Louboutin vs. Amazon : is a marketplace operator liable for advertising third-party offers for trademark infringing products?

9 June 2021

Does Amazon play an active role when it advertises and ships, through its own services, infringing products offered by third parties? This is the key issue at the heart of a two ongoing cases initiated by Mr. Christian Louboutin against Amazon brought before the ECJ as cases C-148/21 and C-184/21.

Luxembourg. In September 2019, Christian Louboutin brought proceedings before the Luxembourg District Court on the basis of its EU trademark against three Amazon entities (Amazon Europe core, Amazon Eu and Amazon services Europe). The action involved third-party offers of counterfeit shoes on Amazon platform, as well as storage and delivery of these goods through “Fulfilment by Amazon” program.

Belgium. In October 2019, Christian Louboutin brought another proceedings on the basis of the same EU trademark before the President of the Brussels Companies Court against Amazon.com, Inc. and Amazon Services LLC, who jointly operate the website amazon.com, seeking an injunction on the use of its trademark.

The complexity in these cases is that, when customers make a purchase on Amazon platform, they may be purchasing goods: (i) delivered and sold by Amazon; (ii) delivered by Amazon but sold by a third party; or (iii) delivered and sold by a third party but ‘sponsored’ by Amazon.

European Court of Justice. Both Luxembourg and Belgian Courts decided to stay the proceedings and to refer to the ECJ for preliminary rulings three questions in case C-148/21 (Luxembourg) and two questions in case C-184/21 (Belgium). The questions are identical and relate to the interpretation of Article 9(2) of Regulation 2017/1001 of 14 June 2017 on the European Union trademark. They can be summarized as follows:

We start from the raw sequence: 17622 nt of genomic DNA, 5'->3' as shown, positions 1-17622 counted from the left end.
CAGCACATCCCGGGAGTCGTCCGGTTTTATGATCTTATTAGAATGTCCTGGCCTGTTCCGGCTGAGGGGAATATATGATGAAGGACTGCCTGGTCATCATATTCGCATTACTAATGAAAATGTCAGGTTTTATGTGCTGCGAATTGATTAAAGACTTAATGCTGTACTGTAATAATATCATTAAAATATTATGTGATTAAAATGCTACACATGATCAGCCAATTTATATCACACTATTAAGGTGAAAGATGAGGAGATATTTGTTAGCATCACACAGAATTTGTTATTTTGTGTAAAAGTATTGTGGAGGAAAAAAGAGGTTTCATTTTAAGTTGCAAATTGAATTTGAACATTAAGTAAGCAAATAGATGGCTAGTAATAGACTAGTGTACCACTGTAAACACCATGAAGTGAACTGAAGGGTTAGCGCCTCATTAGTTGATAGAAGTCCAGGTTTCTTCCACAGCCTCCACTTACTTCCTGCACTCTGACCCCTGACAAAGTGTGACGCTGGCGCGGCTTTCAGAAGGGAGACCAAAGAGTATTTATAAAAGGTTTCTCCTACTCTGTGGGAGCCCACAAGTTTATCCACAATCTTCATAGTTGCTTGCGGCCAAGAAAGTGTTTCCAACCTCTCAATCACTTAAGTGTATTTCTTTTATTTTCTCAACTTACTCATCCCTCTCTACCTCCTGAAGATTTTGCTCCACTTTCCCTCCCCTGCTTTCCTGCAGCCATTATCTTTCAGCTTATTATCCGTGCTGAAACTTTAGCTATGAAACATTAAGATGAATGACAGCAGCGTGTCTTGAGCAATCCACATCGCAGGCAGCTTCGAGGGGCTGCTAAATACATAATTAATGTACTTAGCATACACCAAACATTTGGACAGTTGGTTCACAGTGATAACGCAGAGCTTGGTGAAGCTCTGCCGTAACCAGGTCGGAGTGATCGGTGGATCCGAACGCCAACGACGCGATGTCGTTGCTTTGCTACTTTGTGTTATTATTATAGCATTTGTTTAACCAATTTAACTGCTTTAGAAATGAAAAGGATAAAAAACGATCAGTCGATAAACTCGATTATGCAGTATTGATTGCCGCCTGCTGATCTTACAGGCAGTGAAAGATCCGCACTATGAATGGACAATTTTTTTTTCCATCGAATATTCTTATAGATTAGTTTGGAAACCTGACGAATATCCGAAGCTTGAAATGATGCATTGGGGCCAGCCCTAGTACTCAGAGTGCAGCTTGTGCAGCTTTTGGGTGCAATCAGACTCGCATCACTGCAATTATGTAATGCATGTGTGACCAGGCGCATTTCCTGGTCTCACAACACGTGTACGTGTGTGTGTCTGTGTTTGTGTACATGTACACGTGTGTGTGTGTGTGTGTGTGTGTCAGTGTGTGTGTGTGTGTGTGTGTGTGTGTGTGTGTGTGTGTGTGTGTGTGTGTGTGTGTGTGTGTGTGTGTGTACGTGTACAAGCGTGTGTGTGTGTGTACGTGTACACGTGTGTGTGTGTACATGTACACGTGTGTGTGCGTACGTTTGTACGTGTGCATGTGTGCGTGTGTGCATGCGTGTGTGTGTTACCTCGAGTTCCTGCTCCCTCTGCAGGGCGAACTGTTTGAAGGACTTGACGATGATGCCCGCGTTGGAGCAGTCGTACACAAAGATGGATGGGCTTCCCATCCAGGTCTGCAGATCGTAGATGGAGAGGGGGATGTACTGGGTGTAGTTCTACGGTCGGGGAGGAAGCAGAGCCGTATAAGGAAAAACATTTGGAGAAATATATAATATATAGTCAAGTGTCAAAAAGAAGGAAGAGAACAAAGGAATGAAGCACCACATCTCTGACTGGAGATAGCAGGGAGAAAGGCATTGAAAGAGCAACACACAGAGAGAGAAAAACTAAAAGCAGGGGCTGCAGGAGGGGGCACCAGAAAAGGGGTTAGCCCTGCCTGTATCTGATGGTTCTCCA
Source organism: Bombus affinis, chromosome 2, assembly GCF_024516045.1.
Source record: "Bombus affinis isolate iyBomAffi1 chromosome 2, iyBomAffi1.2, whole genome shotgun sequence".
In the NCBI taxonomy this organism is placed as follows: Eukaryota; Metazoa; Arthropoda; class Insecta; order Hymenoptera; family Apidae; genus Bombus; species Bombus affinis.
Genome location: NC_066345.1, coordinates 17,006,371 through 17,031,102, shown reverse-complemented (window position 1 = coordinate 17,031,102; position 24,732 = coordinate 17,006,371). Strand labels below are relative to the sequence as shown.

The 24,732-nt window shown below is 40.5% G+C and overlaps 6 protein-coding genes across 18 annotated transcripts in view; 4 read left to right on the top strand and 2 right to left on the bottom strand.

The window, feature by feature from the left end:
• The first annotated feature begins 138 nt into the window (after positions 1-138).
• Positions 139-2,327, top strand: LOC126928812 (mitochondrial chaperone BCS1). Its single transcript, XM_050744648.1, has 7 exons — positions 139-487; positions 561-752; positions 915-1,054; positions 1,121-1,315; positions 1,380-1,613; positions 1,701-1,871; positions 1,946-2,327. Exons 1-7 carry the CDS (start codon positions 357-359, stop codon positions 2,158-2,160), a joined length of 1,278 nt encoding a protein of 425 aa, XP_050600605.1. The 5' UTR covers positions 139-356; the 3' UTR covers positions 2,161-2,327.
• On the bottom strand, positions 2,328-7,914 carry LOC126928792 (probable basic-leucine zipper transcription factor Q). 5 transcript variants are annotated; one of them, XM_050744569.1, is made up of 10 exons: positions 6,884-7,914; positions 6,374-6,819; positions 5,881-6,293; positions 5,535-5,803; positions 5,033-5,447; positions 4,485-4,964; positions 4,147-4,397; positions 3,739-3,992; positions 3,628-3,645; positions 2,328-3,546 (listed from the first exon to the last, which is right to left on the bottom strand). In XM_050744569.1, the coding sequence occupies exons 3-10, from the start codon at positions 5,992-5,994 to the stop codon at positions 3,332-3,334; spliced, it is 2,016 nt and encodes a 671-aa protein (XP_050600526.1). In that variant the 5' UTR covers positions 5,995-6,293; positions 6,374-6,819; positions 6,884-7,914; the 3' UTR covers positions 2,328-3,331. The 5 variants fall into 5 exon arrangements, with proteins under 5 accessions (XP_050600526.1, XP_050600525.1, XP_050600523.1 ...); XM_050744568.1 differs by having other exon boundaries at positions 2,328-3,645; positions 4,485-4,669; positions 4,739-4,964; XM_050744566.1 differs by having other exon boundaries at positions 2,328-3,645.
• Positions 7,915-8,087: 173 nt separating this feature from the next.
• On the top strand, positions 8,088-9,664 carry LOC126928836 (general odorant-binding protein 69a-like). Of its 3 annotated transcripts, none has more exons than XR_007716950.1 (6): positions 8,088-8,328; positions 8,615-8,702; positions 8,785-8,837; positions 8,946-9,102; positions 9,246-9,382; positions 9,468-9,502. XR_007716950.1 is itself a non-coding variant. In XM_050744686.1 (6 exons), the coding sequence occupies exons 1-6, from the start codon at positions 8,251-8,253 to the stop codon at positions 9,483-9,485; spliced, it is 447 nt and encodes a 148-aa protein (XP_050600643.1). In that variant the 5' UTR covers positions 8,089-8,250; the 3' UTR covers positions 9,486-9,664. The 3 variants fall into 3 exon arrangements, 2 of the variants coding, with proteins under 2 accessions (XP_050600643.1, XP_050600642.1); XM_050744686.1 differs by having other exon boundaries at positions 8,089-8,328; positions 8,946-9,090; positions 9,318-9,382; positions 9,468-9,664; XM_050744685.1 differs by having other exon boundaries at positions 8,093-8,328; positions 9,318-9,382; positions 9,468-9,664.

1. Can a marketplace operator be held directly liable for trademark infringement when it incorporates in its commercial communications a combination of advertisements (i) for its own offers and (ii) for third-party sellers’ offers, the latter offers using a sign identical to a trademark without authorization?
  2. Can a marketplace operator be held directly liable for trademark infringement related to an advertisement displayed on its marketplace, if (i) in the perception of a reasonably well informed and observant internet user, the operator has played an active role in the preparation of the advertisement or (ii) the advertisement is perceived as forming part of that operator’s own commercial communication?
  3. Can a marketplace operator be held directly liable for trademark infringement related to the shipment to the final consumer of infringing goods, only if such operator acting as a shipper has actual knowledge of the infringing nature of the goods?

We anticipate that the ECJ rulings on these questions will have a great impact on defining the limits of platform operators’ responsibility, particularly as regards their advertising practices. The outcome of the case is likely to be as important as that of 2010 Louis Vuitton vs. Google Case C-236/08.

Although the Advocate General and the calendar of the cases have not yet been revealed, the stake of the case will probably lead Member States to intervene before 1 July in case C-148/21 and before 22 July 2021 in case C-184/21. Let’s stay tuned.